Subscribe to our Newsletter to keep up to date with everything happening at Riverside Training (Spalding) Ltd

Published by Riverside Training (Spalding) Ltd

Romantics across the country will be showering their loved ones with cards and gifts on Tuesday as the nation celebrates Valentine's Day.

This ancient tradition is believed to have originated from the Roman festival Lupercalia, held in the middle of February when springtime officially started.

It's thought that boys drew names of girls from a box and they'd be boyfriend and girlfriend during the festival...and sometimes even married.

Later the Church turned the festival into a Christian celebration, using it to remember St Valentine.

There are several stories about who Valentine was, but popular belief is he was a priest from Rome in the third century AD.

Emperor Claudius II had banned marriage because he thought loved-up married men made bad soldiers. Valentine thought this unfair and arranged marriages in secret.

Claudius discovered what Valentine was up to and sentenced him to death.

But Valentine fell in love with the jailer's daughter and, when he was taken to be killed on February 14, sent her a final love letter signed 'from your Valentine'

And that's how St Valentine's name started to be used by people to express their feelings of affection for others.

As with all good traditions and celebrations, Valentine's Day is the perfect excuse for themed activities in an Early Years setting.

Heart-inspired ideas

  • Cut out as many paper hearts as you have children and glue, or draw, a picture of an animal on each - but make sure you have two of each animal. Pass out the hearts to the children and ask them to act out the sound of the creature on their heart. When they find their Valentine's partner they sit down together.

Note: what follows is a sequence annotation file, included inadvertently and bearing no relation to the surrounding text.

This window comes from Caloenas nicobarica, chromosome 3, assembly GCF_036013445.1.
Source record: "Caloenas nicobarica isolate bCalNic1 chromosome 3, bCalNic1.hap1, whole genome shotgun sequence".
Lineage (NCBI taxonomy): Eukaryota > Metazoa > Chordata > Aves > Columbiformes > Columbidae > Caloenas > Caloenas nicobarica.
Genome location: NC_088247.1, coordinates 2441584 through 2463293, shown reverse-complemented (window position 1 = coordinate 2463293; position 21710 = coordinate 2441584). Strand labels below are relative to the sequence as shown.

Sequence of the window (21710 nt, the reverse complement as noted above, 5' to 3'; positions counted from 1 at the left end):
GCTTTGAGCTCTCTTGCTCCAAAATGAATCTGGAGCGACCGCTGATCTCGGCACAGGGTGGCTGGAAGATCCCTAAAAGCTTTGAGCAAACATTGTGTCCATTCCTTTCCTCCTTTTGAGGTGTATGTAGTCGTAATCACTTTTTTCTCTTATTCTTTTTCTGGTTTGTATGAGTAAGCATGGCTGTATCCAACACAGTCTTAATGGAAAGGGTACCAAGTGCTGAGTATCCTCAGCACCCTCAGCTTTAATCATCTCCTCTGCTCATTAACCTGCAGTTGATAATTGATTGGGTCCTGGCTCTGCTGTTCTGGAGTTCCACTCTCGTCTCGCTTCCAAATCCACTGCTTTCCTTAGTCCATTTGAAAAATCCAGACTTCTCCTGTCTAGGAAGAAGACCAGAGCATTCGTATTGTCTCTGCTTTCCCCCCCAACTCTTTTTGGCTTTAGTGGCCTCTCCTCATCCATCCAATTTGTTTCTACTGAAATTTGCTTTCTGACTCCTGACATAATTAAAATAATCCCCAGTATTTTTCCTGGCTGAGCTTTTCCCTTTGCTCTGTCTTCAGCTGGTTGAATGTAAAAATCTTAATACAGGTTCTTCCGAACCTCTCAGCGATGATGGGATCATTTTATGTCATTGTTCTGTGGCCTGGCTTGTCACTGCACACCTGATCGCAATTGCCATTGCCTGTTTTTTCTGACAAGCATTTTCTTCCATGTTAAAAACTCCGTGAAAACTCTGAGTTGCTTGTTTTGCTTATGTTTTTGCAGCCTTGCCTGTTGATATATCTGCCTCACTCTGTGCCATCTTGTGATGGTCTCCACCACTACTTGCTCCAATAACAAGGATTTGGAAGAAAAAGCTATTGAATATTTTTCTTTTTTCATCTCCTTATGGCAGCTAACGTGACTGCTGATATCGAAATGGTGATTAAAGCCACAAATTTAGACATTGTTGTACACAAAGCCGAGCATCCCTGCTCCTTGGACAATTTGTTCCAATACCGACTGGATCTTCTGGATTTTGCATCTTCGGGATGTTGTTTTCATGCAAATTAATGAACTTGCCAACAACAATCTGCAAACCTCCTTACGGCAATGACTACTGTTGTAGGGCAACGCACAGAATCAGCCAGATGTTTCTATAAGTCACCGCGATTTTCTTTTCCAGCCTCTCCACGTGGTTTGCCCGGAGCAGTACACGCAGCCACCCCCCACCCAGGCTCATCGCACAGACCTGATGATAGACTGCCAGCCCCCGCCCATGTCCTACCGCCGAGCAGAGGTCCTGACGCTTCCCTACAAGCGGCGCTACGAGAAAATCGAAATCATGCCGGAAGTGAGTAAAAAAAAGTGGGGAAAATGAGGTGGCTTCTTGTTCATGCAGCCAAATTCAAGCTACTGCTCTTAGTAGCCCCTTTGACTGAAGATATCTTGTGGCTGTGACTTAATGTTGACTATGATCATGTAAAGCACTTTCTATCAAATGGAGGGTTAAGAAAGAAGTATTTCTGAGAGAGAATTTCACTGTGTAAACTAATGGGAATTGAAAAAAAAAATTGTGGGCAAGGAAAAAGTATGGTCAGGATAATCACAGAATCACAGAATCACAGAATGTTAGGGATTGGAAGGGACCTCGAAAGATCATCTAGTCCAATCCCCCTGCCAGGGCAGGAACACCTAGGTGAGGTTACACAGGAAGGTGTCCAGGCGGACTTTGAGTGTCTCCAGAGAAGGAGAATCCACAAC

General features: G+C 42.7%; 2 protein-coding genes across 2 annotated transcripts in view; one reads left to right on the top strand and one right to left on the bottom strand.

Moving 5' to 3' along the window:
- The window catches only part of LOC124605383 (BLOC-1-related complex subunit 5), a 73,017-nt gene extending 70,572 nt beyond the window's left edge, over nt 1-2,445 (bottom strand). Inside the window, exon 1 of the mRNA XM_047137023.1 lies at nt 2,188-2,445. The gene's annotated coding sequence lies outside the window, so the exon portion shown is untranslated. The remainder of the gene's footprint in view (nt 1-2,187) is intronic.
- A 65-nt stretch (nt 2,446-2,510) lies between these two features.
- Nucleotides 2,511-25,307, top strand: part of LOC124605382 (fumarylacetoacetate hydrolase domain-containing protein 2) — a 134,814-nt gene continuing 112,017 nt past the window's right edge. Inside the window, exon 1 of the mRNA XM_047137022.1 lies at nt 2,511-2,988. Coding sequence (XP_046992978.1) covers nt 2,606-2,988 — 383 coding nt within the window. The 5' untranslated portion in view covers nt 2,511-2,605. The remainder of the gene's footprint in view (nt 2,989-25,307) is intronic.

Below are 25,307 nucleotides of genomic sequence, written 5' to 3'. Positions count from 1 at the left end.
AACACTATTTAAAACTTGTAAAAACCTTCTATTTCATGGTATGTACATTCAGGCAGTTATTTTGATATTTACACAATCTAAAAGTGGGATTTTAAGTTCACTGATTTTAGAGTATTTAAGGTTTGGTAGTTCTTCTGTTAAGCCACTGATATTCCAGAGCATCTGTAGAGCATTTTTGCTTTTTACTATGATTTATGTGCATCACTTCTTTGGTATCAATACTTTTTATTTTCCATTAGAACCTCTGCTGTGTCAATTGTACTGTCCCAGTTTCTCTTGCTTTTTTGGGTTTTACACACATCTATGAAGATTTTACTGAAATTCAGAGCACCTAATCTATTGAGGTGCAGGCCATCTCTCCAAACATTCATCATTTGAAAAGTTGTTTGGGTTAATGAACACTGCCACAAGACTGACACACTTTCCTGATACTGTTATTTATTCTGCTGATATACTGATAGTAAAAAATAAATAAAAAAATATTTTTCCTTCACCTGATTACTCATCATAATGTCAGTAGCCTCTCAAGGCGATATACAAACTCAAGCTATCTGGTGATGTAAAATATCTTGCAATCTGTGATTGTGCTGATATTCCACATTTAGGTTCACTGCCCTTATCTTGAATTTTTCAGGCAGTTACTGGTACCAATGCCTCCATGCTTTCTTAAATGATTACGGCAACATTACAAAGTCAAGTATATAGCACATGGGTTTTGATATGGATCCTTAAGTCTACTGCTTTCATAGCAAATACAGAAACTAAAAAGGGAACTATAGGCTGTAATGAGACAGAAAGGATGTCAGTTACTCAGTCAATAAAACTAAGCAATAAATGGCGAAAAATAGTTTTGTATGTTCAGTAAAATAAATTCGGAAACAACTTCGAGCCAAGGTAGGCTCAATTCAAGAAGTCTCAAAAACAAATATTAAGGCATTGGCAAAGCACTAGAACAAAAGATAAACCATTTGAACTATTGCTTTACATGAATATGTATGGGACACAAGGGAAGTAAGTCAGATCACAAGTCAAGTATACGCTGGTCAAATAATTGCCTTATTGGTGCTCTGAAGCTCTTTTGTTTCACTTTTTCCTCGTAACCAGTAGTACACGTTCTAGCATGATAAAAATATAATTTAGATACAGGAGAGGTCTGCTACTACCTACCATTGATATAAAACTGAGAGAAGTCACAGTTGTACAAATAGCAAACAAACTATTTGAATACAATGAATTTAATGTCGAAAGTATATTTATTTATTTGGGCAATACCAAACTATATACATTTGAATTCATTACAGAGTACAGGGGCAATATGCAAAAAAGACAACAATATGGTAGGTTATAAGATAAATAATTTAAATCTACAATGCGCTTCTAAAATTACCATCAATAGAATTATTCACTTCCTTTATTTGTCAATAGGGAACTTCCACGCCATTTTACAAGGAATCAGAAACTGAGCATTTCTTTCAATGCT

• Write each of the children's names on a paper heart and place them on the floor. Ask the group to close their eyes and then remove one heart. Tell them to open their eyes and guess which name is missing. If that's too easy, take away two hearts at a time. You can also write numbers or use different coloured hearts as a variation.
  • Turn a humble potato into the perfect artist's tool by cutting it in half and using a cookie cutter to make a heart imprint. Cut away some of the outside to reveal the shape. Wipe the potato heart stamp dry before the children dip it into paint to print on paper. The printed hearts can adorn cards, bunting, used to make pictures and much more.

'Love'ly booksTwo charming books to share with little ones this Valentine's Day are Love Monster and The Day It Rained Hearts.

In Rachel Bright's Love Monster we discover that, apparently, it's hard to fit in with the cute and fluffy residents of your town when you're a googly-eyed monster. Undeterred, Love Monster sets out to find that special someone and discovers love can find you when you least expect it.

Felicia Bond's The Day It Rained Hearts is a sweet story about the day it rains hearts and Cornelia Augusta catches them. She realises each is special in its own way and perfect for making Valentine's to send to her animal friends. This cute tale is also a great way to lead into, or round off, heart-inspired craft and activities.